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>>> import_path('os.path.join')
<function join at 0x22d4050>

What is the simplest way to write import_path (in Python 2.6 and above)? Assume that the last component is always a callable in a module/package.

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3 Answers 3

up vote 4 down vote accepted

This seems to be what you want:

def import_path(name):
    modname, _, attr = name.rpartition('.')
    if not modname:
        # name was just a single module name
        return __import__(attr)
    m = __import__(modname, fromlist=[attr])
    return getattr(m, attr)

To make it work with Python 2.5 and earlier, where __import__ doesn't take keyword arguments, you will need to use:

m = __import__(modname, {}, globals(), [attr])
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Done, thanks for noticing. –  Thomas Wouters Mar 13 '11 at 6:38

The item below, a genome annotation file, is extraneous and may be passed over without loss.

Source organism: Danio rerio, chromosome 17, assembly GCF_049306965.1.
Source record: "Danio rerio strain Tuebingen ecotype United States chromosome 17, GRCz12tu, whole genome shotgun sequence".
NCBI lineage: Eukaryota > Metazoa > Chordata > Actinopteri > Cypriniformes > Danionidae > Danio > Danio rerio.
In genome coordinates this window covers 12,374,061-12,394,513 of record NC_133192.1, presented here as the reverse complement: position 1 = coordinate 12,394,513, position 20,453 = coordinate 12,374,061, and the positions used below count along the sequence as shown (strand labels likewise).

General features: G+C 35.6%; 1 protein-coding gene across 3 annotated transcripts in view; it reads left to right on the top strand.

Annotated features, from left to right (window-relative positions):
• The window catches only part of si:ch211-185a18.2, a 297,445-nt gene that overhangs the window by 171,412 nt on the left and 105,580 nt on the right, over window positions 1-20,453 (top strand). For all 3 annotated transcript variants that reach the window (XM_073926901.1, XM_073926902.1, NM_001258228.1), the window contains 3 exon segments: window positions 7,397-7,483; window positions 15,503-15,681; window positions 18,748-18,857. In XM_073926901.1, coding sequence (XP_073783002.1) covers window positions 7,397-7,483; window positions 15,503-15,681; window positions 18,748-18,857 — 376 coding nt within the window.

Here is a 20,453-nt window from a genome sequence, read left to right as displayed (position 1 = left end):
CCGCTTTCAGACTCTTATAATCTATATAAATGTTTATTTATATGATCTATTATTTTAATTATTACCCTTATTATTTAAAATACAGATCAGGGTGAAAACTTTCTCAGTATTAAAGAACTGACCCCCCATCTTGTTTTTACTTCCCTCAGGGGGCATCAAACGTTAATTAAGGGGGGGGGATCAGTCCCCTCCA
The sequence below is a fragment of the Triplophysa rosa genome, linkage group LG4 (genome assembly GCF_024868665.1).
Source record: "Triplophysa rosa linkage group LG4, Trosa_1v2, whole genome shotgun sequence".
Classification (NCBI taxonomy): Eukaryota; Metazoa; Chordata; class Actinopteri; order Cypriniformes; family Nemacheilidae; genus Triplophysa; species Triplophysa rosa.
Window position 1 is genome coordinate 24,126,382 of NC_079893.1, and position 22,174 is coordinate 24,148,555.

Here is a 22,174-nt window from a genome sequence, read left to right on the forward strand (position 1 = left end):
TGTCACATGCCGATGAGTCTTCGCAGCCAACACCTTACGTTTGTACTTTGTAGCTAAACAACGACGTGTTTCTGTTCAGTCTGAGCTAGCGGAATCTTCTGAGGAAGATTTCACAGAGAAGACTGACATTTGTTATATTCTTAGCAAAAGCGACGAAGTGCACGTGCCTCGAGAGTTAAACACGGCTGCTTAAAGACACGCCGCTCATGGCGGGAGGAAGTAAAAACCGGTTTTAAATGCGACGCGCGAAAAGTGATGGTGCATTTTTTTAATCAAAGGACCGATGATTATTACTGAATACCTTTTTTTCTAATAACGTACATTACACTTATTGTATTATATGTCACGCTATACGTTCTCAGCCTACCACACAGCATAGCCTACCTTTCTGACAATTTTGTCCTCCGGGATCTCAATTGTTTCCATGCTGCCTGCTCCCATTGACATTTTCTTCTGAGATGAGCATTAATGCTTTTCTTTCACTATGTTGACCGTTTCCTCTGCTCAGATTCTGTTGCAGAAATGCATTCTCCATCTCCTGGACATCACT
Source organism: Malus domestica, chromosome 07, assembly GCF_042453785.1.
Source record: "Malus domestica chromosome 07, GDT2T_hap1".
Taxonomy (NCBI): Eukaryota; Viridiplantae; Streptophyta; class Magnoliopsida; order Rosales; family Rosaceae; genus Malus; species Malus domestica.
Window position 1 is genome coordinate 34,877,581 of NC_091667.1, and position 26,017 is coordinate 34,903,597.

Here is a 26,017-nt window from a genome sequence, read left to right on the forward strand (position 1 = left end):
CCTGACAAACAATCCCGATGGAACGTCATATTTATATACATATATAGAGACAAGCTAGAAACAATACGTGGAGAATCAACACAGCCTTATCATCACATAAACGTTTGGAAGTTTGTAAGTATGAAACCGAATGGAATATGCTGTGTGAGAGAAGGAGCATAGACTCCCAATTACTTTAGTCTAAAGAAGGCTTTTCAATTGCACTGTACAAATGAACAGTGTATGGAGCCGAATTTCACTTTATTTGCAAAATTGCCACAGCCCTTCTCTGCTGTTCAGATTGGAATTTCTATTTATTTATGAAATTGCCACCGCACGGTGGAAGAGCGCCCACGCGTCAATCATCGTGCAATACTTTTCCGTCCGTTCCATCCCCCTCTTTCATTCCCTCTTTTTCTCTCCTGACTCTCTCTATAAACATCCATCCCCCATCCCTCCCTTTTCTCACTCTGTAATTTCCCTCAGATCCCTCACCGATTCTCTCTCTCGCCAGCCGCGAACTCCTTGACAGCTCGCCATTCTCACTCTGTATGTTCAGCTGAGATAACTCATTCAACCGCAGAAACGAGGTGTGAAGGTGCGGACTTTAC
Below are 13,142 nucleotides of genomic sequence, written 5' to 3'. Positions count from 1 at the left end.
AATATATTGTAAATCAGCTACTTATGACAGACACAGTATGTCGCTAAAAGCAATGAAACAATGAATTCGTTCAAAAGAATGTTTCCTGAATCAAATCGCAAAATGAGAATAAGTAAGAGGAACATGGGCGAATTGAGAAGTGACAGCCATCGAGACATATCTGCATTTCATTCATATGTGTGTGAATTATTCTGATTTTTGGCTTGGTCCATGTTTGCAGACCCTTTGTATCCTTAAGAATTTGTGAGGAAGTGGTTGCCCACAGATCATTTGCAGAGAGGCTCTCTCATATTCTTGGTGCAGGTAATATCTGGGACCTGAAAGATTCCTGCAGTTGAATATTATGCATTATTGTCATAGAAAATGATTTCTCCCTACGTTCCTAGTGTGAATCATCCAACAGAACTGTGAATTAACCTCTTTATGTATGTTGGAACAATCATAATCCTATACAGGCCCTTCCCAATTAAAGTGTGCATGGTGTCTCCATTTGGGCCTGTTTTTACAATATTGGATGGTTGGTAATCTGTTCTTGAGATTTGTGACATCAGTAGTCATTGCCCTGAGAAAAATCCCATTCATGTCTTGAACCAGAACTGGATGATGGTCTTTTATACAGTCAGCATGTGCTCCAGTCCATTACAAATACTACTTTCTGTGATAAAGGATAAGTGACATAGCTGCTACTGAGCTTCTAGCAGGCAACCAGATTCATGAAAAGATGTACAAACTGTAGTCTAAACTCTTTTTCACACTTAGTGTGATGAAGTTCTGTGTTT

Apparently the following works:

>>> p = 'os.path.join'
>>> a, b = p.rsplit('.', 1)
>>> getattr(__import__(a, fromlist=True), b)
<function join at 0x7f8799865230>
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Am I not abusing the fromlist parameter? –  Sridhar Ratnakumar Feb 1 '10 at 19:09
    
Yes, you are :) –  Thomas Wouters Feb 1 '10 at 19:13

Try

def import_path(name):
  (mod,mem) = name.rsplit('.',1)
  m = __import__(mod, fromlist=[mem])
  return getattr(m, mem)

Works at least for

>>> import_path('os.walk')
<function walk at 0x7f23c24f8848>

and now

>>> import_path('os.path.join')
<function join at 0x7f7fc7728a28>
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Try it for os.path.join and let me know if it works. :-) –  Sridhar Ratnakumar Feb 1 '10 at 19:07
    
ugh, import semantics are dumb –  Geoff Reedy Feb 1 '10 at 19:31
    
@sridhar fortunately, it's easy enough to work around, see my latest edit –  Geoff Reedy Feb 1 '10 at 21:16

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